Early NQWC experiments succeed in bringing labor and management together at major U.S. employers
This is the third part of a blog series, “Collaboration & Employee Engagement: Ideas Whose Time Have Come, Again.” Earlier, we explored the beginnings of labor-management cooperation in the 1960s, the formation of the National Quality of Work Center (NQWC) that conceptualized collaboration between labor unions and management for shared benefit. Now, we explore the application of theory!
Initially, the National Quality of Work Center (NQWC) was to act as a “producer” in the initiative, identifying potential joint clients, companies and unions willing to experiment in joint efforts to engage employees in workplace decisions, and procuring independent, third-party consultants (organizational change experts) to advise in the pilot activities.
The Institute for Social Research (ISR) at the University of Michigan was engaged as an independent evaluator of the process of bringing labor and management together, and as an independent assessor of the results of such initiatives.
Early clients were Mount Sinai Hospital in New York City. Members of a newly created “joint venture” with Local 1199, National Hospital and Health Care Workers, the New York State Nurses Association, and the Committee of Interns and Residents at Mount Sinai.
Likewise, Weyerhaeuser Co. and the International Woodworkers of America established a joint initiative aimed at significant employee involvement and engagement. Independent “third-party” management consulting firms were picked from a roster of such firms by the joint union-management participants to “facilitate” the change efforts.
An interesting dynamic soon developed in both of these early ventures. All of the participating parties, management and unions, came back to NQWC saying of their third-party consultants “these guys really don’t know anything about the labor – management world, they are management consultants, and are of no help in an organized labor environment.”
They asked if NQWC itself could act as the independent third-party adviser, saying “you guys brought us together in the first place, why can’t you be our ongoing facilitator?” As a result, NQWC found itself in both the initiating and consulting roles!
Early experiments had sufficiently positive results with measurable outcomes to induce other companies and unions to “experiment”, and ultimately, the clients themselves began to fund the initiatives, eliminating the need for external funding from government or private sector granting institutions.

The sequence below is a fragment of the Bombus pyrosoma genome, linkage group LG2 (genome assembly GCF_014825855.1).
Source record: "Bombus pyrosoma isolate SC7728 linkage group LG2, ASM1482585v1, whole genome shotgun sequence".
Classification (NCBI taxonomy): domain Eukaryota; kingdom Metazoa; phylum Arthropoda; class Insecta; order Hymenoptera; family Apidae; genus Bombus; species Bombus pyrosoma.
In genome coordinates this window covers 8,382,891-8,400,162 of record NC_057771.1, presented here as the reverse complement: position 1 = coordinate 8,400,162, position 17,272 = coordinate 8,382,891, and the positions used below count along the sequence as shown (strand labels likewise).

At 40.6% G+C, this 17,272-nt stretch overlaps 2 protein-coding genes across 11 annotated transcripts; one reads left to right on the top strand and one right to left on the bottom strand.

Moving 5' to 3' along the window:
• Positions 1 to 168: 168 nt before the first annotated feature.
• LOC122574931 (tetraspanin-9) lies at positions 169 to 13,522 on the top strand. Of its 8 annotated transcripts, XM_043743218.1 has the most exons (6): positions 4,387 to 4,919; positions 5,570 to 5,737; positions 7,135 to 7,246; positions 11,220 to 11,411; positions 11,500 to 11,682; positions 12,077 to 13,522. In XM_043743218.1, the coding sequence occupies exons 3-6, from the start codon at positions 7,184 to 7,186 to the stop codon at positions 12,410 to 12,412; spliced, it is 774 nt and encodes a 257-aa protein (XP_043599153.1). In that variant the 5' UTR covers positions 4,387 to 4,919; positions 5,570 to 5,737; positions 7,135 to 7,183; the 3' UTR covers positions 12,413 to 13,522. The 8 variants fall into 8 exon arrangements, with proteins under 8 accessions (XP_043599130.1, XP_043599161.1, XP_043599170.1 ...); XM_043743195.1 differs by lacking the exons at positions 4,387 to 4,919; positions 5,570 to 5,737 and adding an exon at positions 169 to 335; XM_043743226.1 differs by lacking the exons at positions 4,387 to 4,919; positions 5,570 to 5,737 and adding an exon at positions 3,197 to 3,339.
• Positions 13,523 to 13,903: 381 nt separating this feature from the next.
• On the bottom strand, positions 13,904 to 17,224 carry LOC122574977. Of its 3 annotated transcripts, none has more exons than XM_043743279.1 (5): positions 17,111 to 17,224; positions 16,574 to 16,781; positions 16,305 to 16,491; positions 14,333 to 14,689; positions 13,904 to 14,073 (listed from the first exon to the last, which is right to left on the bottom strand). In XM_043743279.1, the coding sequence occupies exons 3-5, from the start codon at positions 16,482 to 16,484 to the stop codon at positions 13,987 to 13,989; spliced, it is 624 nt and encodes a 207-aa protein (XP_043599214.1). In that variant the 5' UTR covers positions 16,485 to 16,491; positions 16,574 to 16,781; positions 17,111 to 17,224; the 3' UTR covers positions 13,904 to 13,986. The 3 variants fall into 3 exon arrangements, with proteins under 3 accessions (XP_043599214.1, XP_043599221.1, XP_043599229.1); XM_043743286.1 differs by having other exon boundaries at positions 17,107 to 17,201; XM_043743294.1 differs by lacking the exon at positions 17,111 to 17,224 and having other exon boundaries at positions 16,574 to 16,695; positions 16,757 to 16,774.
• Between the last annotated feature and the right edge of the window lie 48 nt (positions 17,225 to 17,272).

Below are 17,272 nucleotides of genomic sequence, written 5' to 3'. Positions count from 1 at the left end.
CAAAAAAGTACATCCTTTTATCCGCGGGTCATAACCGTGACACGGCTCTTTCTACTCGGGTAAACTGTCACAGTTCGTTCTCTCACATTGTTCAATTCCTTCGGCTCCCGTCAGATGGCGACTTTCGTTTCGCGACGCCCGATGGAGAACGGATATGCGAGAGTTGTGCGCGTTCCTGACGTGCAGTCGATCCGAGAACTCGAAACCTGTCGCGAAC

The majority of funding came, of course, from the corporate side of the joint initiatives, but since the unions had equal say with management in the hiring and firing of consultants, and in the specific design of employee involvement initiatives within each of the companies, the activities were credible as genuine joint ventures.
By 1980, several developments began to take shape. There were a growing number of “joint” employee involvement initiatives in a variety of companies (and in one case, in a large city government waste disposal division), always involving a union or multiple unions as “partner(s).”
Several of the NQWC staff, who were themselves organizational change practitioners, had established independent consulting practices providing the services previously provided by NQWC.
Over the course of time, these and other individuals became the nexus of the network of employee engagement consultants brought together under the aegis of what is now known as the Overland Resource Group.
Next: Working together adopted as a “new normal” for the workplace.
Robert Hughes is the founder and President of Overland Resource Group and can be reached at email@example.com.
Nicholas Bizony is long time member of the consulting consortium at Overland and is a founding Principal with The Lakeland Group, where he consults to major organizations in the public and private sectors, enabling them to achieve significant improvements in productivity and quality, cost reduction, and increased customer satisfaction. Nick can be reached at firstname.lastname@example.org.